If recent television ads are any indication, education will be one of the top issues in this year's U.S. Senate race. An ad for Republican Norm Coleman touts Coleman's educational achievements during his two terms as mayor of St. Paul. Democrats say Coleman is taking credit for things he didn't do. A recent ad for Coleman's opponent, DFL incumbent Sen. Paul Wellstone, highlighted Wellstone's push for more education funding.
The Coleman ad running statewide, which is paid for by the state Republican Party, shows colorful shots of the former St. Paul mayor talking to students and parents (View video).
The ad refers to the St. Paul Reads Campaign, launched in 1999 by Coleman and superintendent Pat Harvey. In the first year, students read an average of 37 books each. The ad also claims Coleman reformed public schools, a statement that got the attention of school board chair Al Oertwig.
"When he claims credit for something that I have been responsible for and he has not, then that says something about playing politics with something that I find offensive," Oertwig said.
Oertwig, a Wellstone supporter, says the mayor of St. Paul has no authority over the public schools, unlike some cities, Chicago, for example, where the mayor hires the superintendent and appoints the school board.
Coleman also supported former Gov. Arne Carlson's push to allow some families to use public money to send their children to private schools.
State Republican Party officials say while Coleman may not have had a direct role in education, he used his bully pulpit to push for educational reform. Charter school advocates say the claim that Coleman championed charter schools is accurate.
"In my opinion, and being very involved in the charter school movement and charter schools, that I would certainly categorize him as a friend," said Liz Wynne, principal of Twin Cities Academy, a charter school that opened in 1999.
Coleman's daughter started attending Twin Cities Academy last fall, but Wynne says Coleman was a charter school advocate long before that. She says Coleman formed a blue-ribbon task force to look at ways to strengthen charter schools, after some schools experienced well-publicized financial problems that Wynne says gave the entire charter school movement a black eye.
"There were some schools that ran into some difficulties, so I would certainly say that Mayor Coleman's attitude was not just to linger and be very passive, but being very proactive, and 'let's look at the resources that we have in the community and let's collaborate and let's give these schools the kind of support that they need,'" Wynne said.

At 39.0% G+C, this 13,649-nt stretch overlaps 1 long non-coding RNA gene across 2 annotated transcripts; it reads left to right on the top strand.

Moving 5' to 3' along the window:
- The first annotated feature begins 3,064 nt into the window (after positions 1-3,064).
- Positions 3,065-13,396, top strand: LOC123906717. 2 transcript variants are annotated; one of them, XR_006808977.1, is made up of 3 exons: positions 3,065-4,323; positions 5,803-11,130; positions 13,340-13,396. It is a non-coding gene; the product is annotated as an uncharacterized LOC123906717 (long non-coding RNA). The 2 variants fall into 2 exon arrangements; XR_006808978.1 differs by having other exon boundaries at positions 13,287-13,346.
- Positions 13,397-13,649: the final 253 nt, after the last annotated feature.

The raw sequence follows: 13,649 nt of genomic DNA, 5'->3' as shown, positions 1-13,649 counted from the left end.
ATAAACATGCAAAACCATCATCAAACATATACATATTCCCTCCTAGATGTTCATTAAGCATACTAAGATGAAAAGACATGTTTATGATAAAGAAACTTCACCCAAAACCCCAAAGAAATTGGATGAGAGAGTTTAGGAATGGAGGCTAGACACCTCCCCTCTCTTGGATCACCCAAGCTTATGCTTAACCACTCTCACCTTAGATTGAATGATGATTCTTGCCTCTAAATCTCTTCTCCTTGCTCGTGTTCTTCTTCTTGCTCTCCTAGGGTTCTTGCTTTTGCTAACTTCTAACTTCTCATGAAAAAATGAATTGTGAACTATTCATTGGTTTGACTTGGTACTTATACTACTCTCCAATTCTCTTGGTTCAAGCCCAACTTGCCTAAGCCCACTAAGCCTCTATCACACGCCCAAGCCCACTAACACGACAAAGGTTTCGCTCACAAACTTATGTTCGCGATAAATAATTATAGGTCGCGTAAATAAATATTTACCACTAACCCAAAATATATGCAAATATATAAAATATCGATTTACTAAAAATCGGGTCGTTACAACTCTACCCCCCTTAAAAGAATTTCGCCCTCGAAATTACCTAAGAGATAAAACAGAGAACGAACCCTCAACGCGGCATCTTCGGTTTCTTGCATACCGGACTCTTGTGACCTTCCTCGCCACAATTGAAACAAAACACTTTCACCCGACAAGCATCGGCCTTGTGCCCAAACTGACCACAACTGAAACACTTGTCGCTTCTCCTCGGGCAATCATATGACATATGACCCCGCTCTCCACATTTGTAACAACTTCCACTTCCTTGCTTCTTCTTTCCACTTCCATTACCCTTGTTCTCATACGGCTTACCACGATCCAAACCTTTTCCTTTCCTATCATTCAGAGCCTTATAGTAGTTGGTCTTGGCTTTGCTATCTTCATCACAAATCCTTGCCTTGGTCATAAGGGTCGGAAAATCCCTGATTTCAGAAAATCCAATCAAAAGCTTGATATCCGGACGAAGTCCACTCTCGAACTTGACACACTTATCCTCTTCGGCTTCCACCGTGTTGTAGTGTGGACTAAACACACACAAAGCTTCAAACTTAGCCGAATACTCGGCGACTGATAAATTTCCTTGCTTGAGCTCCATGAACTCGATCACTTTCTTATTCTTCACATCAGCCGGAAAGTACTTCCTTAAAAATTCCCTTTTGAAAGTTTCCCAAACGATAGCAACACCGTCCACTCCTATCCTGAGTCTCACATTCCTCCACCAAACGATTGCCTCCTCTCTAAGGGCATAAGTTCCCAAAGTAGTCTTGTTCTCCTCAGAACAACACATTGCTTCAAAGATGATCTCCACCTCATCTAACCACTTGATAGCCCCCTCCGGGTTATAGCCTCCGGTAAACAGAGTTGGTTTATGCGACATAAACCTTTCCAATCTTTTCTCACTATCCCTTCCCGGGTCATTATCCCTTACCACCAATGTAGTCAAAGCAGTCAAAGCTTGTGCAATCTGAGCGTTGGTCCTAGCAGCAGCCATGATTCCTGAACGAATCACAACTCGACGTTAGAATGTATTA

But Coleman critics say the mayor's blue-ribbon task force didn't do anything. Rep. Matt Entenza, DFL-St. Paul, pushed legislation last year that tightened accounting standards for charter schools.
"What we saw during Mayor Coleman's watch was more charter schools in St. Paul involved in spectacular scandals and collapses, leaving hundreds of our kids without their school to go to," according to Entenza.
Entenza says Coleman never talked to him about his efforts to increase financial accountability for charter schools.
The debate over Coleman's role in education indicates how high the stakes are in the U.S. Senate race, with recent polls showing Coleman and Wellstone running neck and neck.
Wellstone too has been touting his work on behalf of education. An ad that ran last month, paid for by the state DFL Party talked about Wellstone's push for full federal funding of special education.
The problem with the ad, according to state Republican Party spokesman Bill Walsh, is that Wellstone hasn't been able to enact his plan.
"We get nothing out of Wellstone except fight, fight, fight. We get accomplishments out of Coleman," Walsh said.
Wellstone's special-ed funding amendment was included in the Senate version of the education bill, but was stripped out by House Republicans in conference committee.
Expect to see more of these so-called "soft money" ads paid for by political parties and interest groups as the campaign heats up. And since both of the candidates have raised millions of dollars so far, they're certain to use their money for television ads as well.More from MPR